Last fall, my test scores were nothing short of abysmal. These low scores have forced me to reconsider what benefit, if any, one gains from the test-taking culture’s prevalence in academia. Too often, I find myself cramming for tests and memorizing information only to find that after the exam has passed, most of that knowledge is gone from my memory. I’m sure other students can relate.

While this rote style of learning is conducive to test taking, it’s largely detrimental to substantive learning. Most unfortunately, rote exams tend to assess minor details rather than a broader understanding of philosophical concepts or ideas that lie at the crux of all disciplines.

Typically, testing and grades are primarily used for assessment. But they are also used as a means of motivation. Learning motivated by grades often results in a superficial approach to studying that offers little benefit to the student.

Instead, substantive learning should be motivated by genuine interest from both the student and instructor. It is essential that professors demonstrate passion for the subject. After all, professors are in a unique position to inspire passion in students that won’t come from test preparation. Passion, in turn, breeds quality as well as a genuine thirst for new knowledge. These are essential tools to facilitate the sustained and substantive learning process that leads students to one of the ultimate goals of higher education — a commitment to lifelong learning.

Exams are an academic convention, and our culture rewards individuals that excel at taking tests. But this is a skill that is only useful within the academic context. Imagine a boss that evaluated employees’ performance with an exam and a letter grade. This would provide little substantive feedback and offer no tangible guidance for improvement.

This raises another question — shouldn’t academia assess and reward students using real-world methods? Wouldn’t this better prepare students for their professional careers? To answer this we must consider the skills that are most valuable in a professional setting.

In my experience, persuasive writing is an indispensible skill in the workplace, which is why many organizations evaluate applicants using writing samples. In addition, the ability to collaborate in a productive manner is essential because the most pressing challenges in science or the humanities are often complex — solving them requires the integration of multiple perspectives. Effective problem solving also requires that individuals be able to think creatively and offer innovative insight.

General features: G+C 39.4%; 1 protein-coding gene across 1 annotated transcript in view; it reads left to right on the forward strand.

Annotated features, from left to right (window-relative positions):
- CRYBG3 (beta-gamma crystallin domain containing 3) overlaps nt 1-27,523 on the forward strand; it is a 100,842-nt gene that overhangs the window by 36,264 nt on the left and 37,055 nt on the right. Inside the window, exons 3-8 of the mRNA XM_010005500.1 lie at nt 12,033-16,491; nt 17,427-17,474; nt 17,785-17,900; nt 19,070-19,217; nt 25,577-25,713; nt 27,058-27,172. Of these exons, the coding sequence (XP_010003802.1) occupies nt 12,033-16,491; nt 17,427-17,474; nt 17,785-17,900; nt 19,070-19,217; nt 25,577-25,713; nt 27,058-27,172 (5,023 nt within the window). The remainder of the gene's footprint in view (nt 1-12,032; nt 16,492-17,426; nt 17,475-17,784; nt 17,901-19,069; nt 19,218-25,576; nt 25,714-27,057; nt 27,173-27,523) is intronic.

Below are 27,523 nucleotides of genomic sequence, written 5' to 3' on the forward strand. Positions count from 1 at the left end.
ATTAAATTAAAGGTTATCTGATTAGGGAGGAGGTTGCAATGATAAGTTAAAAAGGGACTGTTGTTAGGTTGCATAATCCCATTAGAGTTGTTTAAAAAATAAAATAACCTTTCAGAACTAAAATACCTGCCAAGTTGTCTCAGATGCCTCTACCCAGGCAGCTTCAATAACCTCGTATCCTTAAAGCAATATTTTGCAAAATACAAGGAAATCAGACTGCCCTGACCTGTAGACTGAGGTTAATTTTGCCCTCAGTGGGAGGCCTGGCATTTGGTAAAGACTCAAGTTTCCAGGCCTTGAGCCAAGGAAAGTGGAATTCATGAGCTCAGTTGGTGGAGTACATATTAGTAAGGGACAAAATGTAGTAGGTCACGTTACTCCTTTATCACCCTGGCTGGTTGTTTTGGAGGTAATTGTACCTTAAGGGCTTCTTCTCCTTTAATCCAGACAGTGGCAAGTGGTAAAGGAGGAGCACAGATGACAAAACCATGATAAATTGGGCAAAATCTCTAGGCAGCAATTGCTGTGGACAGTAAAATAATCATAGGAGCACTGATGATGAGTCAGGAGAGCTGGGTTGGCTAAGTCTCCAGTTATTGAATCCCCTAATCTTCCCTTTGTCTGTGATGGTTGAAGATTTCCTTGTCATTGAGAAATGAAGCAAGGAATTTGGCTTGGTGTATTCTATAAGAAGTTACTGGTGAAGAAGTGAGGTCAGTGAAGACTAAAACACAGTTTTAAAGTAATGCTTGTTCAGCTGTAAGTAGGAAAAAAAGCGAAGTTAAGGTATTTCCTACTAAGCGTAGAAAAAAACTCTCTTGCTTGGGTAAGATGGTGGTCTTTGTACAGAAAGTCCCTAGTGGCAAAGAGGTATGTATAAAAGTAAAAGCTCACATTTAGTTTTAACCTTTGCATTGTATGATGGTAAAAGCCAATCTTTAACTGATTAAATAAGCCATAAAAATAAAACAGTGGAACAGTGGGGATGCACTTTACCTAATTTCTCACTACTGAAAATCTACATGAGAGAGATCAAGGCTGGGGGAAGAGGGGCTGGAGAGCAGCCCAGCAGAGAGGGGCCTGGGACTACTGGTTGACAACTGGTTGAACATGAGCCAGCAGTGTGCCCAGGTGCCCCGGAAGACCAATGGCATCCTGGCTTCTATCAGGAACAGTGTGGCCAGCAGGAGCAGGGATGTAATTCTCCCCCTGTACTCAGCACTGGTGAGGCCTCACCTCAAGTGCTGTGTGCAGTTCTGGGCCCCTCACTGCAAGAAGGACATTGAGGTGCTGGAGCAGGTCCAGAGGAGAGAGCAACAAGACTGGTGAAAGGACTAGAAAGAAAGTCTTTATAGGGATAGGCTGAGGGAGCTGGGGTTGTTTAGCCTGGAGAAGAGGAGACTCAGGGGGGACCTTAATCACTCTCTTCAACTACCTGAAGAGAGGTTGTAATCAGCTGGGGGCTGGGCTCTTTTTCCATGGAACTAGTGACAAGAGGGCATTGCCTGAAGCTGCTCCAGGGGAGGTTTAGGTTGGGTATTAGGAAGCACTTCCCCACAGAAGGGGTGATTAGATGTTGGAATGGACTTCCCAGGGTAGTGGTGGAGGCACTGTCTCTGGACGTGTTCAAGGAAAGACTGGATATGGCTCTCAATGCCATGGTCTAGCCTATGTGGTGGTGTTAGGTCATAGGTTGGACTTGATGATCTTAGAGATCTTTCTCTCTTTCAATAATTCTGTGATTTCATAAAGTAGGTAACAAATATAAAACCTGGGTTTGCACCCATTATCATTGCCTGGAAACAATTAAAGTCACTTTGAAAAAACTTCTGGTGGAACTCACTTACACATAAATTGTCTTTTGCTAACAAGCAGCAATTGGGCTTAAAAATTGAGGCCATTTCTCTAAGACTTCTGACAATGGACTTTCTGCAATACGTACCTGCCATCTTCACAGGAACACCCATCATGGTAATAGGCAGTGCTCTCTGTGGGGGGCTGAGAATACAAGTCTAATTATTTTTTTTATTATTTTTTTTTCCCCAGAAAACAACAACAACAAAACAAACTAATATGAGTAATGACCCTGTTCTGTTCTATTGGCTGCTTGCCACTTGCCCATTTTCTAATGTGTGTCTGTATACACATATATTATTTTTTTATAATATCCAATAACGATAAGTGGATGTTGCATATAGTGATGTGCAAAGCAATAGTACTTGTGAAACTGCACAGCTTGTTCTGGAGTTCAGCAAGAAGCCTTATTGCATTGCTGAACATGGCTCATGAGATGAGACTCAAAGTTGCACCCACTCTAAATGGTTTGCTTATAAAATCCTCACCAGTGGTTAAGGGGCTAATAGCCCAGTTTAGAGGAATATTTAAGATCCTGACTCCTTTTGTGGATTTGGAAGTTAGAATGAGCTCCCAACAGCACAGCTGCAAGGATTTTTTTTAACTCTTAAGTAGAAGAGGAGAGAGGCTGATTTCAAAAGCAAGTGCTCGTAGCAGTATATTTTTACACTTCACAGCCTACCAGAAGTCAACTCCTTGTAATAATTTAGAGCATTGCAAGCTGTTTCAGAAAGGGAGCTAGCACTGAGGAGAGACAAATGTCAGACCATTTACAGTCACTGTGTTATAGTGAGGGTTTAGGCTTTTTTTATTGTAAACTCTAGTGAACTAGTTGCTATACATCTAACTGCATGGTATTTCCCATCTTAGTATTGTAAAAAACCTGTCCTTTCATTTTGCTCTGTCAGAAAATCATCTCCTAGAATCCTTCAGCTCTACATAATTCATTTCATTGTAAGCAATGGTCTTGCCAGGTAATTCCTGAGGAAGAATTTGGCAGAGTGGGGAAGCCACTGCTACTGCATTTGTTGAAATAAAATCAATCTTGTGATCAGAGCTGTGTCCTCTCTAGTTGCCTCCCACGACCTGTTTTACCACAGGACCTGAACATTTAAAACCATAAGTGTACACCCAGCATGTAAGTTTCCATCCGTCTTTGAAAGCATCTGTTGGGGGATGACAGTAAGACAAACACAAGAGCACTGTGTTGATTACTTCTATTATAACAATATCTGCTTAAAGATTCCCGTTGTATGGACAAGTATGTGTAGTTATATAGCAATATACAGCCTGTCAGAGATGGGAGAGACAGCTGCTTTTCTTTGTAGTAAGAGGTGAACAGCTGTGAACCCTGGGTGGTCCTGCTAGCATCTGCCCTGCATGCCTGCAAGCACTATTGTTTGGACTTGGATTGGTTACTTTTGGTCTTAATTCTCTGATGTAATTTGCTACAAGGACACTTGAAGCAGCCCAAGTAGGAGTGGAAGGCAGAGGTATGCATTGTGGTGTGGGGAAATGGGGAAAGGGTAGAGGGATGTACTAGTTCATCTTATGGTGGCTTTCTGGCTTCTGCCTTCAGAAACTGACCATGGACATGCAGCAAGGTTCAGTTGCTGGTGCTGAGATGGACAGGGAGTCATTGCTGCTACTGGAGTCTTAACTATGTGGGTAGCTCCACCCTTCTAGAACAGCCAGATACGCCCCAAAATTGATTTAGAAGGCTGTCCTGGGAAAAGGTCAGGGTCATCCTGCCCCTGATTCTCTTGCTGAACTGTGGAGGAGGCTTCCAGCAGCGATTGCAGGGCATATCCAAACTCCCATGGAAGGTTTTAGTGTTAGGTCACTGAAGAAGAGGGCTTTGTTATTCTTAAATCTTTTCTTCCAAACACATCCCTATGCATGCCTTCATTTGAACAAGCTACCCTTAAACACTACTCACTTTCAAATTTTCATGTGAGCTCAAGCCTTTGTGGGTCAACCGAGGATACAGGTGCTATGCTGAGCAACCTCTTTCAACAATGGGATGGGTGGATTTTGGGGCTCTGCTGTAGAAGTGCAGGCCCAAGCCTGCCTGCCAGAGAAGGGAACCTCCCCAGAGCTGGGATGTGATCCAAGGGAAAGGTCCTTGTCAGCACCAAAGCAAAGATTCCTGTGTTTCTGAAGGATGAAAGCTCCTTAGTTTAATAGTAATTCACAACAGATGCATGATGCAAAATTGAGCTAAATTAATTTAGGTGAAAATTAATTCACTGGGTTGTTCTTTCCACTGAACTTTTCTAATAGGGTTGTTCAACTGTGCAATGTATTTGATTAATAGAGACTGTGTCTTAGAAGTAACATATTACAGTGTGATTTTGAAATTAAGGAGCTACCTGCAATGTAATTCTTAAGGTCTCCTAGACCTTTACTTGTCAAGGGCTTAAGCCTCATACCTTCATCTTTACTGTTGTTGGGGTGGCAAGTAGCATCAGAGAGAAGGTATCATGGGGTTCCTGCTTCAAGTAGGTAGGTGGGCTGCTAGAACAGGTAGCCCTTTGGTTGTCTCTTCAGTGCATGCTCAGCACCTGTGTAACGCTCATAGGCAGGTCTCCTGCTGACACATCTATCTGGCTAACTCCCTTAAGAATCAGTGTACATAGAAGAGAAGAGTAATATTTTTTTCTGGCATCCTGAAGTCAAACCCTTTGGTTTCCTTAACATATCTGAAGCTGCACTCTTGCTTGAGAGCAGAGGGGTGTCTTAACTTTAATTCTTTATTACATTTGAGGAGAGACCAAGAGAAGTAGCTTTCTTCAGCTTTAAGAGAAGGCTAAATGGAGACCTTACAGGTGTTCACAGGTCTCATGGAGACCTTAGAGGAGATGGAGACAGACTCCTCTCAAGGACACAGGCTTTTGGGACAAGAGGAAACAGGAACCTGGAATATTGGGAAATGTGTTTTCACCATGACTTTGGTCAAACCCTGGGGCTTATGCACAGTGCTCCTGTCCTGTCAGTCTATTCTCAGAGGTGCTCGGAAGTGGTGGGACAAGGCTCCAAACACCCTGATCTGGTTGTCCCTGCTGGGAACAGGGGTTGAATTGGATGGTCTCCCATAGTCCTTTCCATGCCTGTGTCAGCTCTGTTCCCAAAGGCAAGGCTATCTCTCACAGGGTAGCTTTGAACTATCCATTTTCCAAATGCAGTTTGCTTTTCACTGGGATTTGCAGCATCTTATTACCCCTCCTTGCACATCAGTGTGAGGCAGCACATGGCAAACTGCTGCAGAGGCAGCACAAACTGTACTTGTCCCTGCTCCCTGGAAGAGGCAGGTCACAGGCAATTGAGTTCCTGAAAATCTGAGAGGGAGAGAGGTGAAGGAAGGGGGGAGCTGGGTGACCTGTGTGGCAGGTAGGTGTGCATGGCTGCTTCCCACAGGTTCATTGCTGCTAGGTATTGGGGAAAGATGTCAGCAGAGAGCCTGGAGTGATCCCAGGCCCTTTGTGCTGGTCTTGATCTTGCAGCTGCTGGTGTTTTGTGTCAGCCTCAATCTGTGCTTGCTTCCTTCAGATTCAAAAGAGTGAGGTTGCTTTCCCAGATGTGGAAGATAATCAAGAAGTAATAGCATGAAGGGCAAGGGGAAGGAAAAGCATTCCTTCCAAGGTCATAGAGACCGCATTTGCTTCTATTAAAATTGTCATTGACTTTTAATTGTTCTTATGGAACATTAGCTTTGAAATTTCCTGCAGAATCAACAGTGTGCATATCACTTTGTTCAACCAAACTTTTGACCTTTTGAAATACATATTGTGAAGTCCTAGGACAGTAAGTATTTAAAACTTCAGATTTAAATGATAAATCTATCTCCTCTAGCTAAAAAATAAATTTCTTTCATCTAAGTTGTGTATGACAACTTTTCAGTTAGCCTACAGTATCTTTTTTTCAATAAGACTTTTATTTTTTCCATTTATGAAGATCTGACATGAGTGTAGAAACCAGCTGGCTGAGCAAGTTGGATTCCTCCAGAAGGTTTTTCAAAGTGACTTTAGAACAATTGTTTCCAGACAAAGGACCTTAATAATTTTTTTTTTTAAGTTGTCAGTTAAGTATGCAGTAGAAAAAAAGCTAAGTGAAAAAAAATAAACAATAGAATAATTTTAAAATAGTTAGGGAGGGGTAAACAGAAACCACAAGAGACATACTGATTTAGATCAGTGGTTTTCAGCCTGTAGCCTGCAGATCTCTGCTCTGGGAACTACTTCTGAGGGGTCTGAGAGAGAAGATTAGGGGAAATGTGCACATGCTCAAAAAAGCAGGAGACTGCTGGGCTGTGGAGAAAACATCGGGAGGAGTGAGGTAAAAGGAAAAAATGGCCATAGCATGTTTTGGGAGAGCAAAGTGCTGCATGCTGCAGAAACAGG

The test-taking culture doesn’t contribute to these ends. In fact, test taking, which is almost always a solitary endeavor, is antithetical to the collaborative culture that is at the core of real-world problem solving.

Alternatively, academia could implement more realistic means of assessment by encouraging creative thinking and communication from students as well as group projects that emphasize collaboration. This approach would expose students to complex realities and foster critical thinking abilities that ultimately enable real learning. In turn, this will instill students with a lifelong love of learning and prepare for a knowledge-based economy, which will champion innovation above pure knowledge.

While academia is often considered to be rational and forward-thinking, it’s utterly conservative when it comes to modes of assessment. This conservatism places tradition and convenience for the assessors above the potential benefits of new ways of evaluation. It’s time to begin to seriously consider and experiment with novel methods to better prepare students for real-world challenges. In doing so, students and professors alike will undoubtedly discover real-world solutions and take an inspired approach to learning.

A new group for graduates and undergraduates called Students for Assessment Reform is starting. SAR’s mission is to promote a cross-campus dialogue on new methods of student assessment and provide recommendations to University leaders. If you’re interested in joining or learning more, please contact Max Bronstein at mgbstein@umich.edu.

Max Bronstein is a Public Policy graduate student.

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